Document Type


Publication Date

Fall 2020

Publication Title

Transnational Law and Contemporary Problems


female judges, international criminal tribunals, gender diversity, criminal justice


This Article analyzes the presence of female judges within international criminal tribunals, starting with the Yugoslavia and Rwanda Tribunals in the 1990s. In particular, the Article discusses specific numbers of female judges at the Yugoslavia and Rwanda Tribunals, the Special Court for Sierra Leone, the Extraordinary Chambers in the Courts of Cambodia, the Special Tribunal for Lebanon, the newly created Kosovo Specialist Chambers, and the International Criminal Court.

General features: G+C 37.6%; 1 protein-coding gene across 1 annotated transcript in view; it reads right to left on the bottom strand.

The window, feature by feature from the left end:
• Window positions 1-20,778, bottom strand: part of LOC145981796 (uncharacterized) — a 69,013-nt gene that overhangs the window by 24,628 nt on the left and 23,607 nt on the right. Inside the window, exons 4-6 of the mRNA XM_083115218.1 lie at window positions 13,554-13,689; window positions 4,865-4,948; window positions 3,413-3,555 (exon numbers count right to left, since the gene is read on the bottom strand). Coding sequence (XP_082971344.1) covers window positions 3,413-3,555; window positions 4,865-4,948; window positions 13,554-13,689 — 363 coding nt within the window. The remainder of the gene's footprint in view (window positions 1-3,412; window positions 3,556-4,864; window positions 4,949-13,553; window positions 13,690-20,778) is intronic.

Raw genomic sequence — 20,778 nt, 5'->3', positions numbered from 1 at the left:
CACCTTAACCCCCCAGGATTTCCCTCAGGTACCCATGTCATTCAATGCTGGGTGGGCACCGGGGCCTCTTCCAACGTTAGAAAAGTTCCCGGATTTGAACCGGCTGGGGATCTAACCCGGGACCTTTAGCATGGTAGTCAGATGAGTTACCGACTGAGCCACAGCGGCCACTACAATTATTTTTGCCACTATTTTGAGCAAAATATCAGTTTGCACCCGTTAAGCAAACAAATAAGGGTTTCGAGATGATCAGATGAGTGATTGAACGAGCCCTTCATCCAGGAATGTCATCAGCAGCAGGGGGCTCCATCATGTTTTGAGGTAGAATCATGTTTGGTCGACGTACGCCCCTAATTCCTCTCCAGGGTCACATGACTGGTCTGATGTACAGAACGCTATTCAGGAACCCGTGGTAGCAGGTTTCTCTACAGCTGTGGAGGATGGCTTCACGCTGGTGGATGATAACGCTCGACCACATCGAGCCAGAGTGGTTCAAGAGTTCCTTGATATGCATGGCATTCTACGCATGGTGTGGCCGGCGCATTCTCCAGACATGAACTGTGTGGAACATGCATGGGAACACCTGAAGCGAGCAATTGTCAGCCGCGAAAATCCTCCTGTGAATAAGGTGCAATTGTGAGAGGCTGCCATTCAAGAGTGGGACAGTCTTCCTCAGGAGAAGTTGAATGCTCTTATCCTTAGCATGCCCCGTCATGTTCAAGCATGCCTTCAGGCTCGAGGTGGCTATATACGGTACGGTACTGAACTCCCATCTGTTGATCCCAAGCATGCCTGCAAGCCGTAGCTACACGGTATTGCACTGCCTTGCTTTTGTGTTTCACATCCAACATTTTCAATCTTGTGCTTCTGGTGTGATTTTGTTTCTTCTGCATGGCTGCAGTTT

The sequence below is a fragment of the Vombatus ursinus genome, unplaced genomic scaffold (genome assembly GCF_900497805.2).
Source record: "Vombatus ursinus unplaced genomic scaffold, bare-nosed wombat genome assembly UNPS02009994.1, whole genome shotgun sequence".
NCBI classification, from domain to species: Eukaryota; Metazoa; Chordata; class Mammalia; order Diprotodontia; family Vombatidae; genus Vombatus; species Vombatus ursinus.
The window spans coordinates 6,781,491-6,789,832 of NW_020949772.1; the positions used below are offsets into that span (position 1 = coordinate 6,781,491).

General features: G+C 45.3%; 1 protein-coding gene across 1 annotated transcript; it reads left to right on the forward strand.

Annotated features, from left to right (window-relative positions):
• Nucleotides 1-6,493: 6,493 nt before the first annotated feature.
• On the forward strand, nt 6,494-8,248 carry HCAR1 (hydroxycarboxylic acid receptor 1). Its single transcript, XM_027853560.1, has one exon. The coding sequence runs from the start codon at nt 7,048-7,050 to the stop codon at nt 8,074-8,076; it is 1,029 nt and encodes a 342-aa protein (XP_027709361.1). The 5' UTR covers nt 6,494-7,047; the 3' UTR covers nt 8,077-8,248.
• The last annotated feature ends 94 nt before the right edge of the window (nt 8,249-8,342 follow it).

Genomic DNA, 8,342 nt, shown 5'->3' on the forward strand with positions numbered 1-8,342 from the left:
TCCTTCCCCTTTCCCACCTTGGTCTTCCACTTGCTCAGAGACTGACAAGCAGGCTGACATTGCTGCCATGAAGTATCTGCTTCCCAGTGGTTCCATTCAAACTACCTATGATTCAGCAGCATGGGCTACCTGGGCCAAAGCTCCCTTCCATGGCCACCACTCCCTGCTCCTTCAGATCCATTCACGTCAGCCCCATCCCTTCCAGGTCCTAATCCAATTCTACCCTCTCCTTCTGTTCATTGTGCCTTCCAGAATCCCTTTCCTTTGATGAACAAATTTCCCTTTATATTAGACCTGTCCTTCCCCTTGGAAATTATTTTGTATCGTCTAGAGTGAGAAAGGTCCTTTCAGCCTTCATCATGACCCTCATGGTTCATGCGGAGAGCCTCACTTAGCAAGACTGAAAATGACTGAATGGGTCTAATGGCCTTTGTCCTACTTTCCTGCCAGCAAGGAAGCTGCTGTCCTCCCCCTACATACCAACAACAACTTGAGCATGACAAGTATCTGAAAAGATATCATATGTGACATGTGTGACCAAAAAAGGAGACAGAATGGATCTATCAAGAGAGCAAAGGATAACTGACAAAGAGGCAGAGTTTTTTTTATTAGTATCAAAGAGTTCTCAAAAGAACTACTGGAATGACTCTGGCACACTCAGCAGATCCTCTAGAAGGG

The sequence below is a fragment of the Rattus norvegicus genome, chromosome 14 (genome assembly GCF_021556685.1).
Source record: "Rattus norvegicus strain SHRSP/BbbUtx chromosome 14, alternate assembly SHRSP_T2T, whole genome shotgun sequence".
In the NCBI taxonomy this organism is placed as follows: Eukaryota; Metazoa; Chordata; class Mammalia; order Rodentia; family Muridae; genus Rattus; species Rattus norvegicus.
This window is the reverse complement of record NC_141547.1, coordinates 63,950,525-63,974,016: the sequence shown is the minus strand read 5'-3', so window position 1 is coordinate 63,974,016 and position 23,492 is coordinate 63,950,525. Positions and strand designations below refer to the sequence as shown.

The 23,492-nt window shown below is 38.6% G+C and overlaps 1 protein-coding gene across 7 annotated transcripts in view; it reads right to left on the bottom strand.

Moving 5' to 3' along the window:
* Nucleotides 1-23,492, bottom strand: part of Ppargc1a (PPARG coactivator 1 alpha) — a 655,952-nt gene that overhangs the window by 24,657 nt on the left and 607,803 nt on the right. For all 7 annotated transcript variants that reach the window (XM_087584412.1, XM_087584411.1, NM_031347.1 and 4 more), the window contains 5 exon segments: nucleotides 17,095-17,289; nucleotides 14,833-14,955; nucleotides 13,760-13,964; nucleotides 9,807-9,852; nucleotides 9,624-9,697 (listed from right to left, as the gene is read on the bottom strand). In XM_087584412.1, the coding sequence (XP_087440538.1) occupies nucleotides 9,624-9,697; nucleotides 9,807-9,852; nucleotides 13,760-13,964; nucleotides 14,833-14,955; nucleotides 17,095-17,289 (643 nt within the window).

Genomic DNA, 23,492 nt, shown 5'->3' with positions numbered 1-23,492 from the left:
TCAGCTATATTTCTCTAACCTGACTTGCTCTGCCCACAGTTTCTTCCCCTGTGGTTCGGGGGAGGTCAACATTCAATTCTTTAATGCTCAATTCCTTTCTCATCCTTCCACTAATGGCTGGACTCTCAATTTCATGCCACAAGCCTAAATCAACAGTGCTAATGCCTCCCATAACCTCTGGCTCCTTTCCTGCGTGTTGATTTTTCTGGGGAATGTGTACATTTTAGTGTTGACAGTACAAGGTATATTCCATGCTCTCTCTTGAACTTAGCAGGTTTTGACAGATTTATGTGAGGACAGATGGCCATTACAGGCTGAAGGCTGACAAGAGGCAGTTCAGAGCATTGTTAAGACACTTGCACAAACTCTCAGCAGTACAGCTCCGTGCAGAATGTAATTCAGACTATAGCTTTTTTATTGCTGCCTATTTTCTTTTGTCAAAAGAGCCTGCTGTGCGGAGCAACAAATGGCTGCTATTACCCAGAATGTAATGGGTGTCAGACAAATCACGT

While the presence of women as prosecutors, defense attorneys, victim representatives, and other professionals at these tribunals is equally important, this Article focuses on the number of female judges, as such data is more readily available and as judges presumably occupy the most important role within an international criminal tribunal. The Article discusses whether the lack of meaningful gender diversity on the international criminal bench has negatively affected the delivery of international criminal justice and concludes that the absence of appropriate gender diversity on the international criminal bench affects the legitimacy of these tribunals as well as their ability to adequately investigate and prosecute all crimes, gender-based violence in particular.